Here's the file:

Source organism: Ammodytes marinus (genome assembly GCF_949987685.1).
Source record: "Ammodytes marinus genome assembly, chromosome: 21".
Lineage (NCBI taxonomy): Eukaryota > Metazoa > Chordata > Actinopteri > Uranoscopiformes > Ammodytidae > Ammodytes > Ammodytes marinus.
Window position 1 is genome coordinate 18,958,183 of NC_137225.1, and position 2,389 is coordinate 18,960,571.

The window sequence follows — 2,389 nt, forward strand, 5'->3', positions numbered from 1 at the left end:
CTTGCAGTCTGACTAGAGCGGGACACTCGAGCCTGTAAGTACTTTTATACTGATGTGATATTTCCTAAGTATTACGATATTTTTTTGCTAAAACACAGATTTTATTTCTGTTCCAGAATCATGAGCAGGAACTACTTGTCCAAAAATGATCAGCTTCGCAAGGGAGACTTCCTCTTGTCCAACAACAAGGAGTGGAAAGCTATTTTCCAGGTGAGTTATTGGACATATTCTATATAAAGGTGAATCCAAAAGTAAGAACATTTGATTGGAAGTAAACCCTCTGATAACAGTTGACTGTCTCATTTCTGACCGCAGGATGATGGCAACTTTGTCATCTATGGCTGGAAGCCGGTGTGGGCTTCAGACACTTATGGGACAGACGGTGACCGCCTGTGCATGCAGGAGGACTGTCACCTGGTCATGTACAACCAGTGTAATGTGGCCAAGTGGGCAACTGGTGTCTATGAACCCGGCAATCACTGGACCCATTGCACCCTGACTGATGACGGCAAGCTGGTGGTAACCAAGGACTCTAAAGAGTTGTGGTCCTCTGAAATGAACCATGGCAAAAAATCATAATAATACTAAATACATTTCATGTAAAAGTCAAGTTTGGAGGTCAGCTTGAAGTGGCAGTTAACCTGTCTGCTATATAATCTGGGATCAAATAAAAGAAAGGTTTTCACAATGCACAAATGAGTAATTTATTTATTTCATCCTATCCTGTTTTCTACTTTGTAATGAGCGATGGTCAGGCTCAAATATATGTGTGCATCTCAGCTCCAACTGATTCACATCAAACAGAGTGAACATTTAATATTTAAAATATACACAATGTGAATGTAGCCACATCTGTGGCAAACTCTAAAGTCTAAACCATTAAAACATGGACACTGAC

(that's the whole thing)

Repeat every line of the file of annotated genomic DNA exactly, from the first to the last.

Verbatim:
Source organism: Ammodytes marinus (genome assembly GCF_949987685.1).
Source record: "Ammodytes marinus genome assembly, chromosome: 21".
Lineage (NCBI taxonomy): Eukaryota > Metazoa > Chordata > Actinopteri > Uranoscopiformes > Ammodytidae > Ammodytes > Ammodytes marinus.
Window position 1 is genome coordinate 18,958,183 of NC_137225.1, and position 2,389 is coordinate 18,960,571.

The window sequence follows — 2,389 nt, forward strand, 5'->3', positions numbered from 1 at the left end:
CTTGCAGTCTGACTAGAGCGGGACACTCGAGCCTGTAAGTACTTTTATACTGATGTGATATTTCCTAAGTATTACGATATTTTTTTGCTAAAACACAGATTTTATTTCTGTTCCAGAATCATGAGCAGGAACTACTTGTCCAAAAATGATCAGCTTCGCAAGGGAGACTTCCTCTTGTCCAACAACAAGGAGTGGAAAGCTATTTTCCAGGTGAGTTATTGGACATATTCTATATAAAGGTGAATCCAAAAGTAAGAACATTTGATTGGAAGTAAACCCTCTGATAACAGTTGACTGTCTCATTTCTGACCGCAGGATGATGGCAACTTTGTCATCTATGGCTGGAAGCCGGTGTGGGCTTCAGACACTTATGGGACAGACGGTGACCGCCTGTGCATGCAGGAGGACTGTCACCTGGTCATGTACAACCAGTGTAATGTGGCCAAGTGGGCAACTGGTGTCTATGAACCCGGCAATCACTGGACCCATTGCACCCTGACTGATGACGGCAAGCTGGTGGTAACCAAGGACTCTAAAGAGTTGTGGTCCTCTGAAATGAACCATGGCAAAAAATCATAATAATACTAAATACATTTCATGTAAAAGTCAAGTTTGGAGGTCAGCTTGAAGTGGCAGTTAACCTGTCTGCTATATAATCTGGGATCAAATAAAAGAAAGGTTTTCACAATGCACAAATGAGTAATTTATTTATTTCATCCTATCCTGTTTTCTACTTTGTAATGAGCGATGGTCAGGCTCAAATATATGTGTGCATCTCAGCTCCAACTGATTCACATCAAACAGAGTGAACATTTAATATTTAAAATATACACAATGTGAATGTAGCCACATCTGTGGCAAACTCTAAAGTCTAAACCATTAAAACATGGACACTGAC